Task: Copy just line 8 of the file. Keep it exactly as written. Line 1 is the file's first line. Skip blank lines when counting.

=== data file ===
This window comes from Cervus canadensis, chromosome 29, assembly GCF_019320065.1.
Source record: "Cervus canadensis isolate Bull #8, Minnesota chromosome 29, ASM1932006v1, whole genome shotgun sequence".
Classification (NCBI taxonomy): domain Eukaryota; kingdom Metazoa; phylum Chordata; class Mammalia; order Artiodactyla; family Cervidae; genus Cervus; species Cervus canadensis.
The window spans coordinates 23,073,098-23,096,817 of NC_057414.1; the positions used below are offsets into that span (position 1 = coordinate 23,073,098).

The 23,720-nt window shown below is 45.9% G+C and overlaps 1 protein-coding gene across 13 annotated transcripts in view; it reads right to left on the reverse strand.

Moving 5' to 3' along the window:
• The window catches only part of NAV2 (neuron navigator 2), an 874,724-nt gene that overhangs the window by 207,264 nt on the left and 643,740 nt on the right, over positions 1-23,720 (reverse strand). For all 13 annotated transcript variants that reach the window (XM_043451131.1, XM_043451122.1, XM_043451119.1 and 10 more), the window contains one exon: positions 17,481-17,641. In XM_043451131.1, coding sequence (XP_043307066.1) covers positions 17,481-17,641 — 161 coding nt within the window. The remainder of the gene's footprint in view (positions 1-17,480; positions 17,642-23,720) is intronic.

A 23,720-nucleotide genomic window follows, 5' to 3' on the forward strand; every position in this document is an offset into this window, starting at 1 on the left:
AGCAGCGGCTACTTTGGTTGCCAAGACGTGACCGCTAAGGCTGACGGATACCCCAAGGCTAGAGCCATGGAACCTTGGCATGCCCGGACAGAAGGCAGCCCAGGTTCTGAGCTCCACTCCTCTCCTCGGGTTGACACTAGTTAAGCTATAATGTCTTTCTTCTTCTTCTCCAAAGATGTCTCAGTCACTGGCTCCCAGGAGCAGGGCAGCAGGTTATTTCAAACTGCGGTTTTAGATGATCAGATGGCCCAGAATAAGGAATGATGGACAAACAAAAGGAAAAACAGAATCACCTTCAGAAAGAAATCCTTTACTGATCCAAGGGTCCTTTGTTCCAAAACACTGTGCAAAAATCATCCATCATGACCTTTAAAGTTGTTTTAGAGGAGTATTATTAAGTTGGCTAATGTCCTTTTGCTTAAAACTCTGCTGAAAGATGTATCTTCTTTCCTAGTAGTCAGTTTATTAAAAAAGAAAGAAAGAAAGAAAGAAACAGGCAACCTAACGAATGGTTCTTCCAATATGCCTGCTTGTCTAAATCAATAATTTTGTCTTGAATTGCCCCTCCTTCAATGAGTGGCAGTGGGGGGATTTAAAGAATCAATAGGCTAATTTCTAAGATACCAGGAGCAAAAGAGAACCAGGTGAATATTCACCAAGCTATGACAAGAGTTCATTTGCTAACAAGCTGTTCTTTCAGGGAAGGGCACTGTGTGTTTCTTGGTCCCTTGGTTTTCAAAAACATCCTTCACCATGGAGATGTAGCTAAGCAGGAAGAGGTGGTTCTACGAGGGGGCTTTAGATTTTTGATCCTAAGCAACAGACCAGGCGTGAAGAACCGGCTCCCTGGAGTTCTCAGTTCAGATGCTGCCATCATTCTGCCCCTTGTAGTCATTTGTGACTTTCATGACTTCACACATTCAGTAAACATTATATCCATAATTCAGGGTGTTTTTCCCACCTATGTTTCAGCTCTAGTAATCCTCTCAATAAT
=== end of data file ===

A 23,720-nucleotide genomic window follows, 5' to 3' on the forward strand; every position in this document is an offset into this window, starting at 1 on the left: